Things have to be equal. No they don’t. Sometimes life isn’t fair and our children need to learn this. There will be times in which your job demands more of you than your family does – and vice versa. As long as you are showing commitment it all evens out in the end.
Kids Always Come First. Really? If my partner (who owns his own business) and I always put the kids first, they’d have completely stressed out parents who are ragged, angry, unhappy and pooped. And our marriage would also suffer. How is THAT healthy for the kids? I’d lay down my life for my kids and give them both of my lungs or any other internal organ, yes. But barring tragedy like that, it’s healthy for kids to see you taking care of yourself. You want them to do the same when they are adults, don’t you?
Missing Family Events Makes Me a Bad Mom. While it feels that way at times, I am confident that my kids won’t remember that game or performance I missed. They WILL remember that I was enthusiastic about their activities and their lives. Plus we have technology today that can allow us to virtually experience things we can’t be there for. I have watched videos of the soccer games with my son sitting by my side commentating the play by play. My 13 year old daughter recently took a school field trip to an aquarium (which, once again, I cannot chaperone). There was a fish’s name there that she found so funny she HAD to immediately text me a picture of the fish to laugh about it (the fish’s name was an adult-themed euphemism – ah, the joys of middle school). That was a joke we shared and laughed together, even though I wasn’t physically there with her class.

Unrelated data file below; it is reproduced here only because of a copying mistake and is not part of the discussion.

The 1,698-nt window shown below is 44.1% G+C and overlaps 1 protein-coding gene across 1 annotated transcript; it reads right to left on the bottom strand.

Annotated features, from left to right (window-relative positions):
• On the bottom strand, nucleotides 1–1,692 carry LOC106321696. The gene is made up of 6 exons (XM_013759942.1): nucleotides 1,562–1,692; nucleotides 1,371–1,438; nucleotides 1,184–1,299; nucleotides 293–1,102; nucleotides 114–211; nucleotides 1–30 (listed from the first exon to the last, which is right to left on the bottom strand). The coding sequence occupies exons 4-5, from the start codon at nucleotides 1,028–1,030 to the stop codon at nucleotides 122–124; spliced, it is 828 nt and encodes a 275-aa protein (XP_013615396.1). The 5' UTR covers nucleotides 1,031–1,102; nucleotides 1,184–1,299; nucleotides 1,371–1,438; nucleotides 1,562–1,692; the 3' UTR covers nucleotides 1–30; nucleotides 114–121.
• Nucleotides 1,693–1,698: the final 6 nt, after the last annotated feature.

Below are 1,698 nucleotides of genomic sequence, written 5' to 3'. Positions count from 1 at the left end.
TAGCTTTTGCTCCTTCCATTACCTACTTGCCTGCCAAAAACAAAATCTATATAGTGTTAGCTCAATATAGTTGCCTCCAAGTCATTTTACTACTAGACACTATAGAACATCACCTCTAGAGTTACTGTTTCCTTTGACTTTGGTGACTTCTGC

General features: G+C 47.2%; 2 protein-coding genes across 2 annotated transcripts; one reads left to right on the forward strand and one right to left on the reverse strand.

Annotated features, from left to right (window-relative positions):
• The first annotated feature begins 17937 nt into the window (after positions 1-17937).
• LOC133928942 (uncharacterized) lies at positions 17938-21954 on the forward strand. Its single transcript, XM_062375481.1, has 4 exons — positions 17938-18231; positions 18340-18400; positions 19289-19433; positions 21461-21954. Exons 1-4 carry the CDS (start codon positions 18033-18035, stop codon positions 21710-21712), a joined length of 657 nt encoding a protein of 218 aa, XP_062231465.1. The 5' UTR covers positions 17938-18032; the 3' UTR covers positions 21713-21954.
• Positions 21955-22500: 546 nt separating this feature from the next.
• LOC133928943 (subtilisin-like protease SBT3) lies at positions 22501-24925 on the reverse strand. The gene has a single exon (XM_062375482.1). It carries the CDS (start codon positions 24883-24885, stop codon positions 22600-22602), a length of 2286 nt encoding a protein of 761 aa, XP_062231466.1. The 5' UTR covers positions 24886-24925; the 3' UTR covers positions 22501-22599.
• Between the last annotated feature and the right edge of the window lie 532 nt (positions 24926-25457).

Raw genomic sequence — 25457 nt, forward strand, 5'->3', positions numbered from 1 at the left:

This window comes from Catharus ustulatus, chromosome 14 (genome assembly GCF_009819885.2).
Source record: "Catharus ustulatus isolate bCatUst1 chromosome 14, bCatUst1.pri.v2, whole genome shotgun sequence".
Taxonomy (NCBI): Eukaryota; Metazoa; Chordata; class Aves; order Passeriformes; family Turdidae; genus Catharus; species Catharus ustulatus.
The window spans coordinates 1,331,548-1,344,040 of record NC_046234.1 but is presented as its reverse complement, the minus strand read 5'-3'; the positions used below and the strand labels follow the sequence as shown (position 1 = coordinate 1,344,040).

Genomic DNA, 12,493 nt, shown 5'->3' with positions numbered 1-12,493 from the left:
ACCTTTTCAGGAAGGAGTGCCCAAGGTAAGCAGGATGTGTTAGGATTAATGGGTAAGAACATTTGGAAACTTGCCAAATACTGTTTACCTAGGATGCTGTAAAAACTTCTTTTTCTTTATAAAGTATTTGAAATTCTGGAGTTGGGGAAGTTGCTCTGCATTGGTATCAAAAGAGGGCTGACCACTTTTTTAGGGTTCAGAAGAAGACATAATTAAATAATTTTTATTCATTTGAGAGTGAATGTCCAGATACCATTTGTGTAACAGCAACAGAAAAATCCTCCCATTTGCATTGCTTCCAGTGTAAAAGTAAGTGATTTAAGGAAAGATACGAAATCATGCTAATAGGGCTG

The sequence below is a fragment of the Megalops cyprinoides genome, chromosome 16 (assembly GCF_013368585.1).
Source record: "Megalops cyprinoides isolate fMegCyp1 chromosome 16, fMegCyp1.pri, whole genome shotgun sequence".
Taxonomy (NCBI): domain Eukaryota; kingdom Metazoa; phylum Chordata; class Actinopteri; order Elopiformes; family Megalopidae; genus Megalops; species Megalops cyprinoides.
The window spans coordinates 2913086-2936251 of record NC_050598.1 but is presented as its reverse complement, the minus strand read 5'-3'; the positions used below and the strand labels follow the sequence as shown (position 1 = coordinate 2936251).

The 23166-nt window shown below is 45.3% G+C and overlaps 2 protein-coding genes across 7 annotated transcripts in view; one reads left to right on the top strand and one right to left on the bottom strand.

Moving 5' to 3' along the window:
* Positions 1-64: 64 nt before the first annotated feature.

I’m a Working Mom So I Can’t Take Time for Myself. I know in my head that this is wrong, that I have to take care of me. But after over a decade of working parenthood I’m still struggling with this one. I just can’t justify booking that massage on Saturday afternoon when I’ve been gone on a business trip since Monday morning. I’m wrong. I SHOULD book that massage. I’ll feel mentally and physically healthier, which is good for the whole family.
In addition to these myth busters, I think the biggest thing I’ve learned in searching the right work-family combination is to draw imaginary lines. When I’m at work, I’m at work. Do not come to me with a tummy ache. Do not text me your middle-school drama. Grab a hot water bottle and we’ll talk about what Jack said to Alice (OMG!) when I get home. Alternately, when I’m at home, I’m at home. I do not constantly check email. If my colleagues or clients need me in an emergency, my cell phone will ring (and I’ll answer it), but otherwise I filter out everything else. Most of it can wait until morning. For now, that hot water bottle needs to be re-filled and we must decide #TeamJack vs. #TeamAlice.
About Kira Perdue
Kira Perdue was employee #2 at Trevelino/Keller in 2003 and has over 20 years of experience in agency work. She lives in the Charleston, SC area with her husband, a professional photographer, her daughter, a new teenager and her 10 year old son who never stops moving (much like the PR business).